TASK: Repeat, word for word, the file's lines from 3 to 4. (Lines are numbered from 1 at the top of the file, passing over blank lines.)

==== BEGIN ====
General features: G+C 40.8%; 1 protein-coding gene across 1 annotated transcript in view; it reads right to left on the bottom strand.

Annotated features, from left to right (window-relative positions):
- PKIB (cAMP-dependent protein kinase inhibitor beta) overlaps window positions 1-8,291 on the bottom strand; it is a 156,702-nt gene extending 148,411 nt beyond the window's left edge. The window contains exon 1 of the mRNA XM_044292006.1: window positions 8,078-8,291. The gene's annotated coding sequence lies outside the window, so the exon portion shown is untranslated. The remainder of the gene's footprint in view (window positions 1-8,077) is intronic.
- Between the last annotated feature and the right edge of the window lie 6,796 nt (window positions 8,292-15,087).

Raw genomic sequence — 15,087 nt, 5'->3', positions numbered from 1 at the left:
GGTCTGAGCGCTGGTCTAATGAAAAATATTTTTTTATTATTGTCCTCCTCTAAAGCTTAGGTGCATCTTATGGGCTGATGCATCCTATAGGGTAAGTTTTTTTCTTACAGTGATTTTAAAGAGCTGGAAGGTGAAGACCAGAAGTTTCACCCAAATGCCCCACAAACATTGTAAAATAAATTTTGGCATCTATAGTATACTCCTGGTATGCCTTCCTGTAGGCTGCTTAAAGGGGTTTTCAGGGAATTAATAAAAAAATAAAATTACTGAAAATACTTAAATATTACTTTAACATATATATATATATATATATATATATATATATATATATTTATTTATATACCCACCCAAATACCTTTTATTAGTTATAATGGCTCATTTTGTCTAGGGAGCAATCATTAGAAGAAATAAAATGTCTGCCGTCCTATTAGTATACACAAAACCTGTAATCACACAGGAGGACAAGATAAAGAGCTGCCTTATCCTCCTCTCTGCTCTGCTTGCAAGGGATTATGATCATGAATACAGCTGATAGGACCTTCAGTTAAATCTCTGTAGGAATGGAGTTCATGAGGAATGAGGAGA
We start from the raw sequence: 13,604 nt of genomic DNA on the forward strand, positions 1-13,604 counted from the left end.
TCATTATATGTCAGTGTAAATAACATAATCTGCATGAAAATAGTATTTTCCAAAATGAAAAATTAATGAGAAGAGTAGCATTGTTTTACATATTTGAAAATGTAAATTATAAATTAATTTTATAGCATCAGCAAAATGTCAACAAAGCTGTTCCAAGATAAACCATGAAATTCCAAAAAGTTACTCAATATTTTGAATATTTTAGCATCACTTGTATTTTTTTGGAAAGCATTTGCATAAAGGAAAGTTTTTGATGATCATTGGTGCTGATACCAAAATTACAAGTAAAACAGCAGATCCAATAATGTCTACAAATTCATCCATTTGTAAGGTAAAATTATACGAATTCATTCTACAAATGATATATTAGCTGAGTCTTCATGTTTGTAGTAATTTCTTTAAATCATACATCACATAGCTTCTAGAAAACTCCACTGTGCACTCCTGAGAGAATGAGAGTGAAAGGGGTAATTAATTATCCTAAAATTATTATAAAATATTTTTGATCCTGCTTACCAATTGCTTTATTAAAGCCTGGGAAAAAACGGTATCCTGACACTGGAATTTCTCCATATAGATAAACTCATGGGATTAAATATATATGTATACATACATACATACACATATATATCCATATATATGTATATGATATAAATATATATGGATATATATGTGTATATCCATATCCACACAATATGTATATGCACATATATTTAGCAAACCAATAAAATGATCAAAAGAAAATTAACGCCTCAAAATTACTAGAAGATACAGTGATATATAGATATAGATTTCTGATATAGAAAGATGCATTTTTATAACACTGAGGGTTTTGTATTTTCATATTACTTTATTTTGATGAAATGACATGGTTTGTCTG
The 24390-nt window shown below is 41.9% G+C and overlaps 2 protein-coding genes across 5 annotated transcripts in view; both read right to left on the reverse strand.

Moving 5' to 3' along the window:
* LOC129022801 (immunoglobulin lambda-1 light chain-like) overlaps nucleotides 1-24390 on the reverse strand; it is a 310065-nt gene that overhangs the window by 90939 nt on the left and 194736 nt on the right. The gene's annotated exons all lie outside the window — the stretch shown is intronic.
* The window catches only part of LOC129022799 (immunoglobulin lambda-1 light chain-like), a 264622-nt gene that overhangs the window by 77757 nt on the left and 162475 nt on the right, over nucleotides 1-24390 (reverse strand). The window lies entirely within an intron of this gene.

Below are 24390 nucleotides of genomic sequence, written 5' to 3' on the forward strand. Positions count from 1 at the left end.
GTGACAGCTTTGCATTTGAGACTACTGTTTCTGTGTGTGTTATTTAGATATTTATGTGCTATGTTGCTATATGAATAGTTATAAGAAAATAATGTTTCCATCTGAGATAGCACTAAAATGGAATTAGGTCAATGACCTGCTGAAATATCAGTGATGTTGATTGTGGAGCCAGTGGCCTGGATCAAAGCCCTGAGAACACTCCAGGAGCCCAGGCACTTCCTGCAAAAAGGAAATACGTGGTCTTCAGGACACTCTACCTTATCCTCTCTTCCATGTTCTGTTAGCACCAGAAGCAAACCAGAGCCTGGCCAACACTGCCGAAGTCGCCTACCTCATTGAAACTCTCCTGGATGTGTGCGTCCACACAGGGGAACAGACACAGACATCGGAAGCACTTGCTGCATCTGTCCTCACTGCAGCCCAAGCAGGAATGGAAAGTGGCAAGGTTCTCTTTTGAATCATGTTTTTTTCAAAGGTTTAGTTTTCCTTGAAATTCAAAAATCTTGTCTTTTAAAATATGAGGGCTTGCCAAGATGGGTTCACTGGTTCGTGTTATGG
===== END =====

- PKIB (cAMP-dependent protein kinase inhibitor beta) overlaps window positions 1-8,291 on the bottom strand; it is a 156,702-nt gene extending 148,411 nt beyond the window's left edge. The window contains exon 1 of the mRNA XM_044292006.1: window positions 8,078-8,291. The gene's annotated coding sequence lies outside the window, so the exon portion shown is untranslated. The remainder of the gene's footprint in view (window positions 1-8,077) is intronic.
- Between the last annotated feature and the right edge of the window lie 6,796 nt (window positions 8,292-15,087).